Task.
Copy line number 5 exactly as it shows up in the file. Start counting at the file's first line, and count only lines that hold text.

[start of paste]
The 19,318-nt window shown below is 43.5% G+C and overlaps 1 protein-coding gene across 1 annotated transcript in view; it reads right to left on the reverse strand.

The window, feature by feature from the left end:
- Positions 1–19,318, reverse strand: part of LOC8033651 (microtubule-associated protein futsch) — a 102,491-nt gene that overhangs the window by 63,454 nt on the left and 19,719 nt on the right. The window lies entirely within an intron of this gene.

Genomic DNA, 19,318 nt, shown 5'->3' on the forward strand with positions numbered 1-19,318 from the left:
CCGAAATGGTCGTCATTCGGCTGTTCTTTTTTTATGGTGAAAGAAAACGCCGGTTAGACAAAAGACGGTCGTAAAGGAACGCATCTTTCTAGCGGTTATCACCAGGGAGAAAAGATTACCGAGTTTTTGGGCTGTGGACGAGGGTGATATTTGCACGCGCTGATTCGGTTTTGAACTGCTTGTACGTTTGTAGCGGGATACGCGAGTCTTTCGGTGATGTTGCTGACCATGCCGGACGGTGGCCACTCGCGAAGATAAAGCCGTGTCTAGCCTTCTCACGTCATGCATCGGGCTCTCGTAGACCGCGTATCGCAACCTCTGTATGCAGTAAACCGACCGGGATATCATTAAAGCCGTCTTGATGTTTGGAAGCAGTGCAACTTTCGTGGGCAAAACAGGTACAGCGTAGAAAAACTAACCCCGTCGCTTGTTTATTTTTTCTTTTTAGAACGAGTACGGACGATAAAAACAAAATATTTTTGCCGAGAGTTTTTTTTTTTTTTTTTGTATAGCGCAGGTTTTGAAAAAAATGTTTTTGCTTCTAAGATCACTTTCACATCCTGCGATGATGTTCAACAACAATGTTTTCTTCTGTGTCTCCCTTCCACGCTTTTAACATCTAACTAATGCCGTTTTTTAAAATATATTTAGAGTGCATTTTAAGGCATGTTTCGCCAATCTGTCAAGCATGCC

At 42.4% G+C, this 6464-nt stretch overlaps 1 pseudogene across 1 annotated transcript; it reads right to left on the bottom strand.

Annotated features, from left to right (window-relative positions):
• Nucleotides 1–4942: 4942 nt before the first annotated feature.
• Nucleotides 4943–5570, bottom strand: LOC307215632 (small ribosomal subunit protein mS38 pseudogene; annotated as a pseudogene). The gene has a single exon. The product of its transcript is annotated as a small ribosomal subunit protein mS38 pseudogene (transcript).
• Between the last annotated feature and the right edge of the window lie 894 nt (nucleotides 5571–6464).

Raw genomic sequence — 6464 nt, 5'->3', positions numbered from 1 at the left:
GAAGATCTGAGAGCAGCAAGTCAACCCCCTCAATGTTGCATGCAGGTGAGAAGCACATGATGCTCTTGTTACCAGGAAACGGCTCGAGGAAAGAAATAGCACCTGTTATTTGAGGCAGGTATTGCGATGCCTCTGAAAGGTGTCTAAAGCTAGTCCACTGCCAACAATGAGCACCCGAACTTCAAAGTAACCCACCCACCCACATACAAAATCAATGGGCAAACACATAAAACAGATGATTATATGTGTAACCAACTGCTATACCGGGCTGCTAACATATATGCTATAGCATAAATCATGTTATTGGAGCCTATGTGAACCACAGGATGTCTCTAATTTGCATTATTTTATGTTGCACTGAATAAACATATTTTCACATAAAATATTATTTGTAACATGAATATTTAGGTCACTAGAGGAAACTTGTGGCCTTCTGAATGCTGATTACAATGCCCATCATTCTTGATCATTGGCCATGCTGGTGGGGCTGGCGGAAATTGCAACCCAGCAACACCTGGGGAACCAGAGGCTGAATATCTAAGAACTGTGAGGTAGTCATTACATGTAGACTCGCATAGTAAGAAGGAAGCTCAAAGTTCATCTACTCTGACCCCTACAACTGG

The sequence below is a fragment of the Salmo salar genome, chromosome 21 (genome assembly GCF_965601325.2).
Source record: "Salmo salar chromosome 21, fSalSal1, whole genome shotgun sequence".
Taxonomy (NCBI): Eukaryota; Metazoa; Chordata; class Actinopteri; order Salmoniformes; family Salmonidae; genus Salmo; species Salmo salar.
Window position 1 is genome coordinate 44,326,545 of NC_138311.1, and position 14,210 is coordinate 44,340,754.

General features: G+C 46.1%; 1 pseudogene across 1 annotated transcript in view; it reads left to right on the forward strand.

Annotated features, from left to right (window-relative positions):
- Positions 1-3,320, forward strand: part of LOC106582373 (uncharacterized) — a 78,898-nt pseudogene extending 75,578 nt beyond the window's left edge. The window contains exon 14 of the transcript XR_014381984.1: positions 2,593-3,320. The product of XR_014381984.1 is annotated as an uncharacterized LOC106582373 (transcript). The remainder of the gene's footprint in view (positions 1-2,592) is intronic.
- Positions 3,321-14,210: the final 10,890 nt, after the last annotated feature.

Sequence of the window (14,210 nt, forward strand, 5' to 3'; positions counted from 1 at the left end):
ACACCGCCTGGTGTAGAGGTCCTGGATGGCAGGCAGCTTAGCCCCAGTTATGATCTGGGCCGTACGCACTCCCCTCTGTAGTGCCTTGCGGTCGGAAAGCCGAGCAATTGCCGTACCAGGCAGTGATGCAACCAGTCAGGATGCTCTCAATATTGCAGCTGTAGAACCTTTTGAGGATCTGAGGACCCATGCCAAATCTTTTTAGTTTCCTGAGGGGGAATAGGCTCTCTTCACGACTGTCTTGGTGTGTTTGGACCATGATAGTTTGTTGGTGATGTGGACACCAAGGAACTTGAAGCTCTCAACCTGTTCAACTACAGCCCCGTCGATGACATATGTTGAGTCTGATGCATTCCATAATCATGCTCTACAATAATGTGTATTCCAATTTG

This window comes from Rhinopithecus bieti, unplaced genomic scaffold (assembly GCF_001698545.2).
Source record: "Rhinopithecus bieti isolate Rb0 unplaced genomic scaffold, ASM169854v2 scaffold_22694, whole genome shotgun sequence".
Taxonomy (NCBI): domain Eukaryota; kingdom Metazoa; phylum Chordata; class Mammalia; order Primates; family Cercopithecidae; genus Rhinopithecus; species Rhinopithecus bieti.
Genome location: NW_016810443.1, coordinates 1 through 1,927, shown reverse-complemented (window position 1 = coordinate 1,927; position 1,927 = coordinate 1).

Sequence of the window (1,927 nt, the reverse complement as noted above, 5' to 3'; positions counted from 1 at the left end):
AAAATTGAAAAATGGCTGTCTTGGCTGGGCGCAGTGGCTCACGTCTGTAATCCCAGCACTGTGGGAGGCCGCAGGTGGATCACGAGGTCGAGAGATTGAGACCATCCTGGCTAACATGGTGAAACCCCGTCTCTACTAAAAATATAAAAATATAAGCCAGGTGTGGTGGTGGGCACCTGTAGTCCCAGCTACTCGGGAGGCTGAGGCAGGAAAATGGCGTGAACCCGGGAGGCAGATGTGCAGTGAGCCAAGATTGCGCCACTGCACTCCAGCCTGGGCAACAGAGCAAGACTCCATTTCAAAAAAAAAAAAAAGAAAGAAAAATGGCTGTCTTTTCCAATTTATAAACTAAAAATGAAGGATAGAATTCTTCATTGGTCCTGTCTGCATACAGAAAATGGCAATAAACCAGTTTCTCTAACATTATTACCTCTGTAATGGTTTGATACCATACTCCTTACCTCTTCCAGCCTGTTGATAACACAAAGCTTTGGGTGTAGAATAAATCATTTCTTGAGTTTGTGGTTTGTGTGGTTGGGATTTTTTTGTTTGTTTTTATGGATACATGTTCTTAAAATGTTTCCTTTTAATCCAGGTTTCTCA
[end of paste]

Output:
CCGAAATGGTCGTCATTCGGCTGTTCTTTTTTTATGGTGAAAGAAAACGCCGGTTAGACAAAAGACGGTCGTAAAGGAACGCATCTTTCTAGCGGTTATCACCAGGGAGAAAAGATTACCGAGTTTTTGGGCTGTGGACGAGGGTGATATTTGCACGCGCTGATTCGGTTTTGAACTGCTTGTACGTTTGTAGCGGGATACGCGAGTCTTTCGGTGATGTTGCTGACCATGCCGGACGGTGGCCACTCGCGAAGATAAAGCCGTGTCTAGCCTTCTCACGTCATGCATCGGGCTCTCGTAGACCGCGTATCGCAACCTCTGTATGCAGTAAACCGACCGGGATATCATTAAAGCCGTCTTGATGTTTGGAAGCAGTGCAACTTTCGTGGGCAAAACAGGTACAGCGTAGAAAAACTAACCCCGTCGCTTGTTTATTTTTTCTTTTTAGAACGAGTACGGACGATAAAAACAAAATATTTTTGCCGAGAGTTTTTTTTTTTTTTTTTGTATAGCGCAGGTTTTGAAAAAAATGTTTTTGCTTCTAAGATCACTTTCACATCCTGCGATGATGTTCAACAACAATGTTTTCTTCTGTGTCTCCCTTCCACGCTTTTAACATCTAACTAATGCCGTTTTTTAAAATATATTTAGAGTGCATTTTAAGGCATGTTTCGCCAATCTGTCAAGCATGCC